King Kong has always been a somewhat problematic character when it comes to presenting him on the big screen. After all, how do you take a giant ape and turn him into a character that audiences will care about? The 1933 classic film did a fine job of thrilling audiences and making viewers sympathize with Kong through misunderstanding and subsequent captivity, making a remake feel rather unnecessary. However, we would receive not one, but two, remakes that included a poorly-received 1976 version with Jeff Bridges and Sir Peter Jackson’s bloated, three-hour rendition in 2005. Now more than a decade has passed, so apparently it’s time to go back to that well again. This brings us to “Kong: Skull Island,” the latest attempt to reimagine an idea that we first saw told more than 80 years ago.
In 1973, Bill Randa (John Goodman) pitches a proposal to a US Senator for a trip to a newly-discovered island, where even he isn’t quite sure what they’ll find. The hesitant Senator eventually relents, leading Randa to hire expert tracker James Conrad (Tom Hiddleston), who will lead them once they arrive on “Skull Island.” Along with a military escort, led by Preston Packard (Samuel L. Jackson), and photographer Mason Weaver (Brie Larson), the group sets out, braving through an intense storm to reach their destination. Upon their arrival, they begin dropping special explosives in an effort to map the island. However, they are soon attacked by a gigantic ape, causing the group to be scattered. They soon discover that the ecosystem on this island is like nothing ever seen before, and that Randa was not telling the whole truth in regards to the expedition. With the truth uncovered, and an island full of creatures that want to kill them, the survivors must make their way to the extraction point in a desperate attempt to escape the nightmare they’ve found themselves in.
On the outset of “Kong: Skull Island,” there doesn’t appear to be anything inherently wrong. The film gathers a group of characters who are all given an excuse to go to the titular island (a topographical survey seems just as good a reason as any), and they’re quickly off in the first 30 minutes of the film. No, it’s only after the initial setup that the film’s problems begin to display themselves all too clearly, with no other standing out more than its perplexingly poor plotting.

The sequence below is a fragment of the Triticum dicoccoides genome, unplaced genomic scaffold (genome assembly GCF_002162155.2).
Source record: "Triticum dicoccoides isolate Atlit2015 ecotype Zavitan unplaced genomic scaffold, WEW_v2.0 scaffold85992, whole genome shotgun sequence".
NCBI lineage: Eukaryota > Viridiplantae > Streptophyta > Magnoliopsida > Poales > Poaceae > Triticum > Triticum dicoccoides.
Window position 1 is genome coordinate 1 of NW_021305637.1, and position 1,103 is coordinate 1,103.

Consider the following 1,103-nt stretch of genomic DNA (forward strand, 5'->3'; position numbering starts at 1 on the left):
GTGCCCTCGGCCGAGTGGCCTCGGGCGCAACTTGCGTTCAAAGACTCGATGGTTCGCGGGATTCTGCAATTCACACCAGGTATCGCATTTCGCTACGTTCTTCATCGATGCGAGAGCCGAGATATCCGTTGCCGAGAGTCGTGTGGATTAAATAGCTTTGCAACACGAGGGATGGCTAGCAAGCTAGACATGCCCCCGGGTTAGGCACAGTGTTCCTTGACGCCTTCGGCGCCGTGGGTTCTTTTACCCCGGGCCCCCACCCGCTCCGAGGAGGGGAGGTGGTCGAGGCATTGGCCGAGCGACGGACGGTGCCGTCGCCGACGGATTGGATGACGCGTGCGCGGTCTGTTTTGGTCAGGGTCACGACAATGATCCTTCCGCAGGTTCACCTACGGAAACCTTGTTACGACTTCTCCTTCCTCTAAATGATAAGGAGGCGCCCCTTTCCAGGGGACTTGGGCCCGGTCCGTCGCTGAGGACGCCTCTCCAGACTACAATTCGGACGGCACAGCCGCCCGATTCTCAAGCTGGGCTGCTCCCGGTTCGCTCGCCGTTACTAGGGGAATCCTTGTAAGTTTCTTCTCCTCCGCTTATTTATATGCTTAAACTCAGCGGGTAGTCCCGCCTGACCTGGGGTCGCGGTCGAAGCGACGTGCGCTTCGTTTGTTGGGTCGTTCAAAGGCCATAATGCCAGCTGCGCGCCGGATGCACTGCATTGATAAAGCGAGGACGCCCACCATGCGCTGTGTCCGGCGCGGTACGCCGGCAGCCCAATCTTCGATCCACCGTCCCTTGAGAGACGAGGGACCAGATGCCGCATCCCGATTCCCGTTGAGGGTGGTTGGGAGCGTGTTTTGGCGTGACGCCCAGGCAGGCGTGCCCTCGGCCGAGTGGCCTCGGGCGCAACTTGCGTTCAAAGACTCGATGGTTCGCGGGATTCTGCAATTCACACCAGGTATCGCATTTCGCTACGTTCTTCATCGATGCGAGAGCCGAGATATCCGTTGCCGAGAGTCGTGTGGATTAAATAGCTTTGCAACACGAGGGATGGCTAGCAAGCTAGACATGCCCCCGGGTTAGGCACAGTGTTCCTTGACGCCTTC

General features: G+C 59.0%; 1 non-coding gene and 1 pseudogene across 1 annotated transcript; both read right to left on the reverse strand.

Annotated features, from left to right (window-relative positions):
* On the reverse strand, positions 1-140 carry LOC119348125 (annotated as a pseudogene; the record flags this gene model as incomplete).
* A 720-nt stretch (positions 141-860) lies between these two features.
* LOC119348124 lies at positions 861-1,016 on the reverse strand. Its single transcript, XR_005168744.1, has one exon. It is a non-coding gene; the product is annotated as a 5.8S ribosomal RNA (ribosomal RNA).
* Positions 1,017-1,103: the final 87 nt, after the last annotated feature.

I’ve already mentioned that the original 1933 film did a fine job of telling the story, giving the characters plenty to do, while providing a good amount of excitement on the way. When it comes to Jordan Vogt-Roberts’ rendition of the tale, there is very little to be found in either department. Action scenes that should provide thrills and entertainment end up falling flat on the screen because of their drawn-out nature and the over-reliance on CGI (which the original film didn’t even need to be successful), and that’s not even to mention the lack of connection to the characters, who are left just as flat and undeveloped.
Circling back to the plot finds us with a screenplay that basically dumps all of the characters on the island and then gives them little to do except wander around and shoot the various creatures. One of the most important things about taking on a remake/reimaging/reboot is to take the original story and do something with it that makes it feel fresh and new so that it’s able to stand on its own. Such a guideline makes it utterly inexplicable as to why the screenwriters would therefore choose to take one part of the story (exploring and trying to get off the island) and make an entire film out of it, leaving out just about everything that made this story worth telling in the first place.